Fig. 2.
Features of cytoplasmic face of AmtB in the complex. (A) Comparison of cytoplasmic loop conformations observed in the complex with the corresponding loops in PDB entry 1U7G (5) [M3–M4 (red), M5–M6 (green), and M9–M10 (magenta) ...

Different conformations at the cytosolic end of M10 (residues 310–316) have been previously noted in the free AmtB structures and speculatively linked to different states of the cytoplasmic pore exit (6). One conformation, observed in two E. coli AmtB structures (PDB entries 1U7G and 1XQF), has a narrow pore constriction on the cytoplasmic side of H318, the other conformation, observed in A. fulgidus Amt-1 (PDB entry 2B2F), E. coli AmtB (PDB entry 1XQE) and also in the AmtB–GlnK complex, has a π-type N-terminal turn that generates a wider and more polar cytoplasmic opening (see figure 1b of ref. 11). In this conformation, the aromatic ring of F315 at the cytosolic end of M10 forms a small hydrophobic cluster with residues at the cytosolic end of M9, influencing the orientation of the M9–M10 loop, which is fully ordered.

Importantly, and in contrast to previous structures of E. coli AmtB, the CTR (residues 383–406) is ordered (Fig. 2A) and adopts a structure very similar to that predicted by homology modeling using the CTR of A. fulgidus Amt-1 (PDB entry 2B2F) as a template (30). It contains two short helices separated by a tight turn centered on G393. There are a large number of contacts and specific interactions of the cytoplasmic loops with each other and with the CTR that appear to cooperatively stabilize the fully ordered state of the cytoplasmic face of AmtB. The CTR forms extensive interactions with the cytoplasmic surface of the cognate AmtB chain; namely, the M1–M2, M3–M4, and M5–M6 loops (Fig. 2B). Furthermore, it contacts the neighboring AmtB molecule in the trimer; namely, helix M1 and the M5–M6 and M7–M8 loops. In this way, the last six residues of the CTR form part of the wall of the cytoplasmic pore exit in the neighboring subunit (Fig. 5A). This interaction mode is tightly linked to the cytoplasmic loop conformations, and furthermore helix M6 is one turn shorter than in PDB entry 1U7G (5) to accommodate the C-terminal residues from the neighboring subunit. We consider it possible that the ordered state of the cytoplasmic AmtB face can also exist in the absence of GlnK, although binding of the latter will certainly stabilize it.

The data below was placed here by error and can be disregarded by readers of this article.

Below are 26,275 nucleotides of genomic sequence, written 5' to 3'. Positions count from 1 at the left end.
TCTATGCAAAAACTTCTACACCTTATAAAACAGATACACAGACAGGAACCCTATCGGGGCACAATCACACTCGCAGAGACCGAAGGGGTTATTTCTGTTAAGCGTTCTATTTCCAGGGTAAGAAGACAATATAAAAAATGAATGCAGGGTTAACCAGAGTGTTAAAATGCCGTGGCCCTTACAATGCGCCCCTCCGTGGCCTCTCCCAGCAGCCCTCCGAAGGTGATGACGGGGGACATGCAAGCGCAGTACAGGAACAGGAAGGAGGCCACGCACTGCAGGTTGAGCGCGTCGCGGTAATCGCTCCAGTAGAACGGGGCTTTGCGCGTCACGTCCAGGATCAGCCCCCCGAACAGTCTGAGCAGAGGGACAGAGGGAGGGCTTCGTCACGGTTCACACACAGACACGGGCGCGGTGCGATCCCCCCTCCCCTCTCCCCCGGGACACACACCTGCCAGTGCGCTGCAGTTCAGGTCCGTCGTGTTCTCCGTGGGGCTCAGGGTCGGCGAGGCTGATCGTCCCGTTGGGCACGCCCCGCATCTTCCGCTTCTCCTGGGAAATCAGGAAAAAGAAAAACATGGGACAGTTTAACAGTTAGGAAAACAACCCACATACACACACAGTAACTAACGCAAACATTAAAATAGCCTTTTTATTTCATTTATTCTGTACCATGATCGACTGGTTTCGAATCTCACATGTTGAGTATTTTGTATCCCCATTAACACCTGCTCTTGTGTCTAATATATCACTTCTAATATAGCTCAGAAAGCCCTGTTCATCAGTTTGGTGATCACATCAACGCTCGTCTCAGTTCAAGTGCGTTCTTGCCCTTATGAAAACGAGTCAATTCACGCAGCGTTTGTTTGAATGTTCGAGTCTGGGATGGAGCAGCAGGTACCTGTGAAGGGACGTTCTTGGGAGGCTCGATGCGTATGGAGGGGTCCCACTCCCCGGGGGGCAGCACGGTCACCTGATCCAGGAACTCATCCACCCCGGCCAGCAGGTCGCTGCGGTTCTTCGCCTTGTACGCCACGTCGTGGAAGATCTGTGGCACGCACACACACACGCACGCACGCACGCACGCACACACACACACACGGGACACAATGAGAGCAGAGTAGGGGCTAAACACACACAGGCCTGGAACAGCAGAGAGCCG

Fig. 5.
Interactions of the GlnK T-loop with AmtB and consequent pore blockage. (A) Two AmtB subunits are shown in surface representation, and two GlnK molecules with ADP at their interface are in cartoon representation. The green T-loop (arrow marks kink at ...

Structure of GlnK and Its Nucleotide Binding Site in the Complex.